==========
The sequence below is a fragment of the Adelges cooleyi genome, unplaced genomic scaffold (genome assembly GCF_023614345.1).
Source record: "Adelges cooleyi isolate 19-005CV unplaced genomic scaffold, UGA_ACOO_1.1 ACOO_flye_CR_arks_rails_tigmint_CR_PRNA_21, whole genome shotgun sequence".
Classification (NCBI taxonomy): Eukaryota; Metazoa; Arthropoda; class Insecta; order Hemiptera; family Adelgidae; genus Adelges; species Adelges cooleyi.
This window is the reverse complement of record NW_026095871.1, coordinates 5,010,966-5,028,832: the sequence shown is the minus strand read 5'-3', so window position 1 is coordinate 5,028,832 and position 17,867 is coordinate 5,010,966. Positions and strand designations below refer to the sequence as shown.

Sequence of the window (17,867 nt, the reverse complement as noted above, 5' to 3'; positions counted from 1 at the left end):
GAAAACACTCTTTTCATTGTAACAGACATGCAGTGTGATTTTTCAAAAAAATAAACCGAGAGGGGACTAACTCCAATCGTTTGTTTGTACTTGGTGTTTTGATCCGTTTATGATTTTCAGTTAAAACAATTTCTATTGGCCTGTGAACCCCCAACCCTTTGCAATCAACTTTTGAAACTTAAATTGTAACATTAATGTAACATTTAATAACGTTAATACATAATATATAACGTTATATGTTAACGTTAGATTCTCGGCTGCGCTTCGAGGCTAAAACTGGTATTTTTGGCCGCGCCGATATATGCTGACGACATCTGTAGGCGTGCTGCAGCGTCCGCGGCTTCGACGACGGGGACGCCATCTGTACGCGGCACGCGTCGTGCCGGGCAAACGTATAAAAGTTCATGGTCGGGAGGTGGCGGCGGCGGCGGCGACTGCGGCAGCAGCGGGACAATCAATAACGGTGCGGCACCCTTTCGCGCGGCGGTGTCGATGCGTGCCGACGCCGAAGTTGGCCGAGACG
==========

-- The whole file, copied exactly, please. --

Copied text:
The sequence below is a fragment of the Adelges cooleyi genome, unplaced genomic scaffold (genome assembly GCF_023614345.1).
Source record: "Adelges cooleyi isolate 19-005CV unplaced genomic scaffold, UGA_ACOO_1.1 ACOO_flye_CR_arks_rails_tigmint_CR_PRNA_21, whole genome shotgun sequence".
Classification (NCBI taxonomy): Eukaryota; Metazoa; Arthropoda; class Insecta; order Hemiptera; family Adelgidae; genus Adelges; species Adelges cooleyi.
This window is the reverse complement of record NW_026095871.1, coordinates 5,010,966-5,028,832: the sequence shown is the minus strand read 5'-3', so window position 1 is coordinate 5,028,832 and position 17,867 is coordinate 5,010,966. Positions and strand designations below refer to the sequence as shown.

Sequence of the window (17,867 nt, the reverse complement as noted above, 5' to 3'; positions counted from 1 at the left end):
GAAAACACTCTTTTCATTGTAACAGACATGCAGTGTGATTTTTCAAAAAAATAAACCGAGAGGGGACTAACTCCAATCGTTTGTTTGTACTTGGTGTTTTGATCCGTTTATGATTTTCAGTTAAAACAATTTCTATTGGCCTGTGAACCCCCAACCCTTTGCAATCAACTTTTGAAACTTAAATTGTAACATTAATGTAACATTTAATAACGTTAATACATAATATATAACGTTATATGTTAACGTTAGATTCTCGGCTGCGCTTCGAGGCTAAAACTGGTATTTTTGGCCGCGCCGATATATGCTGACGACATCTGTAGGCGTGCTGCAGCGTCCGCGGCTTCGACGACGGGGACGCCATCTGTACGCGGCACGCGTCGTGCCGGGCAAACGTATAAAAGTTCATGGTCGGGAGGTGGCGGCGGCGGCGGCGACTGCGGCAGCAGCGGGACAATCAATAACGGTGCGGCACCCTTTCGCGCGGCGGTGTCGATGCGTGCCGACGCCGAAGTTGGCCGAGACG